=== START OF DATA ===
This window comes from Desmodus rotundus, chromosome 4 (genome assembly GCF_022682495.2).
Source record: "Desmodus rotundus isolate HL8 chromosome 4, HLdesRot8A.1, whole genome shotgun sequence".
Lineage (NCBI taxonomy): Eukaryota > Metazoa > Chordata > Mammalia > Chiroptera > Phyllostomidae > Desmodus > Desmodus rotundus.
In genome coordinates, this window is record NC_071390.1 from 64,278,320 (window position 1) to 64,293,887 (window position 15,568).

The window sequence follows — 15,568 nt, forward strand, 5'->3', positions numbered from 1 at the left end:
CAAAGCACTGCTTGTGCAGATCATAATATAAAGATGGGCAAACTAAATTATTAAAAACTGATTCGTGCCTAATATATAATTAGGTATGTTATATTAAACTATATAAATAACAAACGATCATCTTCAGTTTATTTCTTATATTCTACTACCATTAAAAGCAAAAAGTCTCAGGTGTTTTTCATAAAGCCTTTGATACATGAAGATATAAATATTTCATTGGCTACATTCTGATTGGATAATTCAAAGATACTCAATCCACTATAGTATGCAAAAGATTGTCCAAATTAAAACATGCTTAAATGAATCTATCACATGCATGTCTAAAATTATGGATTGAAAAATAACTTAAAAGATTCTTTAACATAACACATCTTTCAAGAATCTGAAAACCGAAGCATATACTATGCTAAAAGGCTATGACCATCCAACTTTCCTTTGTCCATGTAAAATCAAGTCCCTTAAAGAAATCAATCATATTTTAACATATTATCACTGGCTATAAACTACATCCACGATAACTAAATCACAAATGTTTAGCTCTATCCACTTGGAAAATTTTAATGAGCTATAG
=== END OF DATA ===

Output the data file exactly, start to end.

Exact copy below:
This window comes from Desmodus rotundus, chromosome 4 (genome assembly GCF_022682495.2).
Source record: "Desmodus rotundus isolate HL8 chromosome 4, HLdesRot8A.1, whole genome shotgun sequence".
Lineage (NCBI taxonomy): Eukaryota > Metazoa > Chordata > Mammalia > Chiroptera > Phyllostomidae > Desmodus > Desmodus rotundus.
In genome coordinates, this window is record NC_071390.1 from 64,278,320 (window position 1) to 64,293,887 (window position 15,568).

The window sequence follows — 15,568 nt, forward strand, 5'->3', positions numbered from 1 at the left end:
CAAAGCACTGCTTGTGCAGATCATAATATAAAGATGGGCAAACTAAATTATTAAAAACTGATTCGTGCCTAATATATAATTAGGTATGTTATATTAAACTATATAAATAACAAACGATCATCTTCAGTTTATTTCTTATATTCTACTACCATTAAAAGCAAAAAGTCTCAGGTGTTTTTCATAAAGCCTTTGATACATGAAGATATAAATATTTCATTGGCTACATTCTGATTGGATAATTCAAAGATACTCAATCCACTATAGTATGCAAAAGATTGTCCAAATTAAAACATGCTTAAATGAATCTATCACATGCATGTCTAAAATTATGGATTGAAAAATAACTTAAAAGATTCTTTAACATAACACATCTTTCAAGAATCTGAAAACCGAAGCATATACTATGCTAAAAGGCTATGACCATCCAACTTTCCTTTGTCCATGTAAAATCAAGTCCCTTAAAGAAATCAATCATATTTTAACATATTATCACTGGCTATAAACTACATCCACGATAACTAAATCACAAATGTTTAGCTCTATCCACTTGGAAAATTTTAATGAGCTATAG